What do we mean when we talk about tensioned stone?

Tensioning means to make taut, tight, tense. But how can you tighten a stone?

Well, what is actually tightened is a cable running through the stone. This cable, which is stretched and becomes some centimetres longer from the tensioning, will tend to return to its normal length, becoming shorter. But if each end of the cable is attached to a metal piece that impedes this movement, the stone will be compressed between the two metal ends that are trying to come together.

So, actually, when we talk about tensioned stone we mean a stone compressed by tensioned cables.



The new technology used to build the central towers at the Sagrada Família has led us to use new terms, taken from others commonly used in the construction world. So, the terms pre-tensioned and post-tensioned already existed, referring to different types of technology used to reinforce concrete with steel rebar, meaning bars that, when tensioned, transfer compression forces to the concrete. Concrete is poured on site in a semi-liquid state, which means it requires a form to hold it in place while it hardens. This process is called setting. So, in the terms pre-tensioned and post-tensioned, the prefixes pre- and post- refer to when the steel rebar is tensioned with regard to the setting of the concrete, before or after it begins to harden.



With pre-tensioned concrete, very common in rafters for homes and small buildings, the cables are put inside the mould for the beam, as the picture on the left shows, and tensioned before pouring in the concrete. The two ends are held tight until the concrete hardens. At that point, the cable will want to return to its normal position and length and this will put compression forces from static friction on the concrete along the whole contact surface. The result is a stronger piece and, if these cables are on the bottom side, the beam will curve up a bit, as you can see in the central picture, taking on what is called a camber. When this slightly arched beam is put in place, holding up the expected loads, it will be stronger than if it were totally straight, as any sagging will first cause it to become straight before sagging downward.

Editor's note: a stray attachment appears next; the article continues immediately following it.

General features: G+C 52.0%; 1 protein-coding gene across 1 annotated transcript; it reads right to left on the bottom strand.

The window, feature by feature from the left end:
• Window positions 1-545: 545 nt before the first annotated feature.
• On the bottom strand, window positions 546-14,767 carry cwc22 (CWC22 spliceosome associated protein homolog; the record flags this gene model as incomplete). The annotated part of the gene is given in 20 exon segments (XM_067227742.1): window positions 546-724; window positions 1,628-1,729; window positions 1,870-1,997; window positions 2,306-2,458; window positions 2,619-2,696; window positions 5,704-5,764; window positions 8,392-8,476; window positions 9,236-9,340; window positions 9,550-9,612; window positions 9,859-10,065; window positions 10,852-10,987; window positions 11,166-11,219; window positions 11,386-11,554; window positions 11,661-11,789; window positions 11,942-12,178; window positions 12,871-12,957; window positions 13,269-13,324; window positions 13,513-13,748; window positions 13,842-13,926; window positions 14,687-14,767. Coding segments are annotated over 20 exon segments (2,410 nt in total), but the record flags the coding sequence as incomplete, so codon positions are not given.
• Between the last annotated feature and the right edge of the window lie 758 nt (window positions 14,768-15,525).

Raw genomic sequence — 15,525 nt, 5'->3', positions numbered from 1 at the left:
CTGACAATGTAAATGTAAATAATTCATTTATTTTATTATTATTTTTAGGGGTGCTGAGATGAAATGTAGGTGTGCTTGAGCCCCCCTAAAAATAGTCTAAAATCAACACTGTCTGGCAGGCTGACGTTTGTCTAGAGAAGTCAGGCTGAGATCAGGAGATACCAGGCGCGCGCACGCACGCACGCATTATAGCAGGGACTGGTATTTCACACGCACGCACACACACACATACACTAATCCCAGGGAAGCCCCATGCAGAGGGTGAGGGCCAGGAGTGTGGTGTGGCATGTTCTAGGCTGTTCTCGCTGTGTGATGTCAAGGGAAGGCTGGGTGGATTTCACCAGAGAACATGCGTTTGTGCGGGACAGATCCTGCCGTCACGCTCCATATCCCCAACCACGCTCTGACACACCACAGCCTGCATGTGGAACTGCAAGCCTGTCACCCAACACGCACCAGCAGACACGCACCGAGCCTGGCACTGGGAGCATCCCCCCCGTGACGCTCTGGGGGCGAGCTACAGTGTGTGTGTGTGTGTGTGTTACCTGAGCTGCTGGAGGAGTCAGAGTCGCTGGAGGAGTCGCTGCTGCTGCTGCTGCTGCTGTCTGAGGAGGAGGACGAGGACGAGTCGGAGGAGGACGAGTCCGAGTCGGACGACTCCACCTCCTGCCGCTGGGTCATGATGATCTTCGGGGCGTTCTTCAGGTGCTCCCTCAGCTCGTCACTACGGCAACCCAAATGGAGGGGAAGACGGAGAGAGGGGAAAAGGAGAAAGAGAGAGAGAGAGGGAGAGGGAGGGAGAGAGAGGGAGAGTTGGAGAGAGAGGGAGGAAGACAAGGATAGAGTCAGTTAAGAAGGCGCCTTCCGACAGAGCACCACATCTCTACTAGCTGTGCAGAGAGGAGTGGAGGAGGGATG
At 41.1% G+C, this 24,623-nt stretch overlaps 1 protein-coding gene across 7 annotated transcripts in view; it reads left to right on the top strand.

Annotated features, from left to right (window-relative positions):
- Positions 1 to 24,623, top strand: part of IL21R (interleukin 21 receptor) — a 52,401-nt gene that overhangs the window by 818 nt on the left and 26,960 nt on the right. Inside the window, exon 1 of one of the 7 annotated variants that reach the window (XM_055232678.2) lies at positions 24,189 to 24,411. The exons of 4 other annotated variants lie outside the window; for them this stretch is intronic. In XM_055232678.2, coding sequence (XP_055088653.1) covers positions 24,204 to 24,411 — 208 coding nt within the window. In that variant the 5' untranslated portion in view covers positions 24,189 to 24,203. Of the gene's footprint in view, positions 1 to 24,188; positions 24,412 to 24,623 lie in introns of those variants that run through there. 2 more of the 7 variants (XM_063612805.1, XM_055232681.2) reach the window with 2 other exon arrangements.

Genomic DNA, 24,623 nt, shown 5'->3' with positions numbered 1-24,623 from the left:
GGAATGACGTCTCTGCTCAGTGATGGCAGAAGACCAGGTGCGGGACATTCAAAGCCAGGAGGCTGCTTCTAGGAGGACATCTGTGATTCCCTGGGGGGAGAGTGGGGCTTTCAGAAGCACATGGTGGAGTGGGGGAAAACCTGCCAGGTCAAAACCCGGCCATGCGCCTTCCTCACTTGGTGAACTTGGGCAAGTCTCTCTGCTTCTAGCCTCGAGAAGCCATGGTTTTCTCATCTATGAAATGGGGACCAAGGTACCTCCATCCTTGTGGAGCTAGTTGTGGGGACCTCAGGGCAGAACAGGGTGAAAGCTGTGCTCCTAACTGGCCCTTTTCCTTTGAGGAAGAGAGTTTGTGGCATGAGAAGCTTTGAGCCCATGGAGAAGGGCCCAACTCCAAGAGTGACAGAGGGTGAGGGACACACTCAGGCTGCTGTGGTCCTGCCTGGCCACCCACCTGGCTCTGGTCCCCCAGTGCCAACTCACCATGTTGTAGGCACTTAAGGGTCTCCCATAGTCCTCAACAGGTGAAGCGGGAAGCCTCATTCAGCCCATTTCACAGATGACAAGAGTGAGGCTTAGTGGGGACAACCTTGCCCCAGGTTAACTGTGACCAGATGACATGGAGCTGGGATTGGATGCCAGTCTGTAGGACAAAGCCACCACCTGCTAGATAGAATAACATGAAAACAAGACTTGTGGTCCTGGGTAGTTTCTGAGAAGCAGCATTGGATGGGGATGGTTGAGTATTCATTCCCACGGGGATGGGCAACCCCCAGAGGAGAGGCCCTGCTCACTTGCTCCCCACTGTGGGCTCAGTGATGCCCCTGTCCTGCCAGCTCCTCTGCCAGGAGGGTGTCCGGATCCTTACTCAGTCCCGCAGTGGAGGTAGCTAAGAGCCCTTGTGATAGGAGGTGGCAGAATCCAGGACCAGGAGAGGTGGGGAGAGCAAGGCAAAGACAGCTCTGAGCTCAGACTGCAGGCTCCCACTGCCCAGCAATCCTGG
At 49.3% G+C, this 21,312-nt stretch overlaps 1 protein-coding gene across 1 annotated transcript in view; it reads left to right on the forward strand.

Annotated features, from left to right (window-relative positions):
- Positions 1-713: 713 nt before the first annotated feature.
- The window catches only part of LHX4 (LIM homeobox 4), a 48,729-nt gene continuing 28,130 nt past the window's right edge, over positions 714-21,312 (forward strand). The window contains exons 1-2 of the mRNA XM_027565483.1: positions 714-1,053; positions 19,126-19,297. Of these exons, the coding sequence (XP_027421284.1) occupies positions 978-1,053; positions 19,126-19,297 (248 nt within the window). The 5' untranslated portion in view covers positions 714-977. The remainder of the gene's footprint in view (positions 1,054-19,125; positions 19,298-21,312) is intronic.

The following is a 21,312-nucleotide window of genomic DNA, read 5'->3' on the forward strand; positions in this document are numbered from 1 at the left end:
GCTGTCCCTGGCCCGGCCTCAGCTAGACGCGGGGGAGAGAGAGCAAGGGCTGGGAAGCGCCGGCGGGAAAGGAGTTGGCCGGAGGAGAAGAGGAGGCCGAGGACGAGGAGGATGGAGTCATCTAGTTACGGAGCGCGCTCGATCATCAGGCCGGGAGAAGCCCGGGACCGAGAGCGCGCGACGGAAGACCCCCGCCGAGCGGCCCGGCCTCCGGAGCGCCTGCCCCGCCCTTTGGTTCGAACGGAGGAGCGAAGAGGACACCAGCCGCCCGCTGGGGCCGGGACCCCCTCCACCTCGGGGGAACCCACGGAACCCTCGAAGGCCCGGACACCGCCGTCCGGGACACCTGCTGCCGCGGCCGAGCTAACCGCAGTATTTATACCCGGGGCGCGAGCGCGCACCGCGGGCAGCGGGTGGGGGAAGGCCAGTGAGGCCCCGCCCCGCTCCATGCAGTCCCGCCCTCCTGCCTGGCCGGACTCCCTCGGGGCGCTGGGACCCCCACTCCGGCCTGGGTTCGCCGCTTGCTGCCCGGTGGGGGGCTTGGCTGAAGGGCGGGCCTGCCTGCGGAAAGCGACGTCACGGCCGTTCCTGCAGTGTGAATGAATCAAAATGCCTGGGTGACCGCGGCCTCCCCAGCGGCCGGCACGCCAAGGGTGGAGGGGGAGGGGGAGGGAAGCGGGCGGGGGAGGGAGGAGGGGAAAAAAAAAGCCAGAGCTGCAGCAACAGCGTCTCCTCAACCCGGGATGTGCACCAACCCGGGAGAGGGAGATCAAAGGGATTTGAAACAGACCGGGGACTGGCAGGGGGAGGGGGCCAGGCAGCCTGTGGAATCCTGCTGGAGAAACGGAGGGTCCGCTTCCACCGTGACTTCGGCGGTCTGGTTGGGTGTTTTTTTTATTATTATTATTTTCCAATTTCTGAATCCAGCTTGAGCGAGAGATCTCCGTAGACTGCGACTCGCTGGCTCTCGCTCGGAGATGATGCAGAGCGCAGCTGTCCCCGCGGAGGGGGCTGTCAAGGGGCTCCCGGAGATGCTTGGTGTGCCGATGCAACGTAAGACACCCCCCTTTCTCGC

In post-tensioned concrete, usually used in much larger works like motorway overpasses, the technique is quite different. The steel isn’t put directly into the mould, but into a sort of case in a position that follows the internal lines of the forces: higher on the ends where the piece sits and lower in the centre, where a camber is needed, as you can see in the third picture. When the concrete has hardened, the cable is run through these cases and then tensioned, holding it in place on either side with metal stoppers, or tensing anchors.

So, when we talk about the stone with tensioned cables used at the Sagrada Família we use the term “tensioned stone”, and not the more well-known adjectives “pre-tensioned” or “post-tensioned”, as there is no hardening process with the stone.



The image of moving a row of books is a great way to illustrate how the tensioned-stone panels designed for the central towers of the Basilica work. If we press hard enough on either end, we can move all the books at once and, even though they aren’t attached in any way, they won’t fall and we can move them as a single block. In this case, the force of gravity, vertical, is what is working to make the books fall and the force we are creating, horizontal, is what resists this fall.



If we turn this image 90°, the comparison to the panels is even clearer. The force of the wind, horizontal, is what is trying to deform the panels and the force of the tendons, vertical, is what resists this.

Moreover, being able to move a whole panel all at once, as a single block, has many advantages. First, it makes it easier to pre-assemble the pieces, which can be done at ground level, which is always safer than up high. Second, it makes it easier to review the work and to test the waterproofing of the wooden joins, as they are more accessible. Third, it makes it easier to schedule tasks, as the finished panels can be stored before using, standardising the pace of works and production. Last but not least, the panels make the progress of the work on the Sagrada Família much more noticeable. The fact that everything can be prepared in advance means that when the pieces are put in place at the temple people see everything advancing very quickly, at breakneck speed, which shows that it is possible to finish by 2026.

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